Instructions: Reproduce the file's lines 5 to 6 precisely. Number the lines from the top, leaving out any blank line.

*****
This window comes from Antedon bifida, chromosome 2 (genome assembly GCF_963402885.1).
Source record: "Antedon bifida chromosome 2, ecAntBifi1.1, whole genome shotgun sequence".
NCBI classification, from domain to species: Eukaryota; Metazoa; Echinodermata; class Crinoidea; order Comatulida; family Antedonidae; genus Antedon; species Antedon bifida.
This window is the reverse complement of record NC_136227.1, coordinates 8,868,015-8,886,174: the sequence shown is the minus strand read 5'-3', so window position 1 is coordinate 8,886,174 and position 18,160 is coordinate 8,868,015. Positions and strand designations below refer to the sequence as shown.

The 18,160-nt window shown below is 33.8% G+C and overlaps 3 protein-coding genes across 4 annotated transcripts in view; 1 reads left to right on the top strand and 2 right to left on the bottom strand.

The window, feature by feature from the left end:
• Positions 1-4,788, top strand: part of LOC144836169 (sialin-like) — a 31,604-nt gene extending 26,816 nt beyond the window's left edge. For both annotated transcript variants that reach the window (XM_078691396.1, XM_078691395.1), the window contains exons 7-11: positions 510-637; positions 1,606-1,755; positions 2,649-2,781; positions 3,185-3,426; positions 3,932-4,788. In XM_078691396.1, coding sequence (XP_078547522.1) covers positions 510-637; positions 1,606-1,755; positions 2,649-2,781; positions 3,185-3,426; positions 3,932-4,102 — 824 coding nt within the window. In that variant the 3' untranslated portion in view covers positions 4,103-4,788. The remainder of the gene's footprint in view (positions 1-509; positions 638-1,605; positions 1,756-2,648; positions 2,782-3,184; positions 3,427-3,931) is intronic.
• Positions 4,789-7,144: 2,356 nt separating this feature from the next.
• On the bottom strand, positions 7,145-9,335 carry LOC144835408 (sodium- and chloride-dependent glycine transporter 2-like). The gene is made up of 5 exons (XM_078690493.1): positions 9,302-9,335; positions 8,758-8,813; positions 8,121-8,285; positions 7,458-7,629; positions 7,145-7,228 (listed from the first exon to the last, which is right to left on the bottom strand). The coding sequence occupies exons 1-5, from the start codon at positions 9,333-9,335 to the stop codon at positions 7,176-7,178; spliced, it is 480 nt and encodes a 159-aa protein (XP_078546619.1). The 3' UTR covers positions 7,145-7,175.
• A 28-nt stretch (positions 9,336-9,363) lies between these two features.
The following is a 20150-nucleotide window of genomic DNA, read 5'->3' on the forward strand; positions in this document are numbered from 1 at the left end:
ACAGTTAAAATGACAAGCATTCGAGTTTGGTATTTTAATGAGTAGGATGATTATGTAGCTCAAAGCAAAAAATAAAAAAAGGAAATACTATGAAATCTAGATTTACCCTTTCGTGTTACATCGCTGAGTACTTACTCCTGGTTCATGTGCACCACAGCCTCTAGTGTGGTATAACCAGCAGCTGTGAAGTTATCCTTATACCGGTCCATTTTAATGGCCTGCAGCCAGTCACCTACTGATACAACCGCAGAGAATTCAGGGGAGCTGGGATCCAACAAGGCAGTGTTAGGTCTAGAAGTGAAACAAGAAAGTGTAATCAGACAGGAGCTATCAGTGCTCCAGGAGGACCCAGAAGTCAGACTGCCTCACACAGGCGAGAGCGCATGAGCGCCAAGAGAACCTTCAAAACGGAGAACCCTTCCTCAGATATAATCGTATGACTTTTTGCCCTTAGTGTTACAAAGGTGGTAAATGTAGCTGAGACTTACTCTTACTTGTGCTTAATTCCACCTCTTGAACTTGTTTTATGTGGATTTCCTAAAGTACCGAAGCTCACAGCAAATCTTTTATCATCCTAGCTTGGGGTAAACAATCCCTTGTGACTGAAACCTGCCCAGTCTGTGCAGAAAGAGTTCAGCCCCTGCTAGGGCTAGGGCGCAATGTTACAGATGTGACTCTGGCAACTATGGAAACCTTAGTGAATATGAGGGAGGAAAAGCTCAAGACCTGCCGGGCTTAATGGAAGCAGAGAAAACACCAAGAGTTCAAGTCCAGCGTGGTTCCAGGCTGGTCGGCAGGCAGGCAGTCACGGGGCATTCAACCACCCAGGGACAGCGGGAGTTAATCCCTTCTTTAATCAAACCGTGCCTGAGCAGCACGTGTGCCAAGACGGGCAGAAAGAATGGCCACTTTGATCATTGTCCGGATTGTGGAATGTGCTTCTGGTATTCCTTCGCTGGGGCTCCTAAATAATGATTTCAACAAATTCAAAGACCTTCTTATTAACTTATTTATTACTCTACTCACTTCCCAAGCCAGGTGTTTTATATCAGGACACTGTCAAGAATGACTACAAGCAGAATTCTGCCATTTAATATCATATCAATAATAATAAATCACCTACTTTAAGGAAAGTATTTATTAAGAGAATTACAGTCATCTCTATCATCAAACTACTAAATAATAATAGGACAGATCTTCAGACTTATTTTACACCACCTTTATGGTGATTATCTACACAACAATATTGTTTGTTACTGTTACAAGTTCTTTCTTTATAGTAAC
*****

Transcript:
The 18,160-nt window shown below is 33.8% G+C and overlaps 3 protein-coding genes across 4 annotated transcripts in view; 1 reads left to right on the top strand and 2 right to left on the bottom strand.

The window, feature by feature from the left end: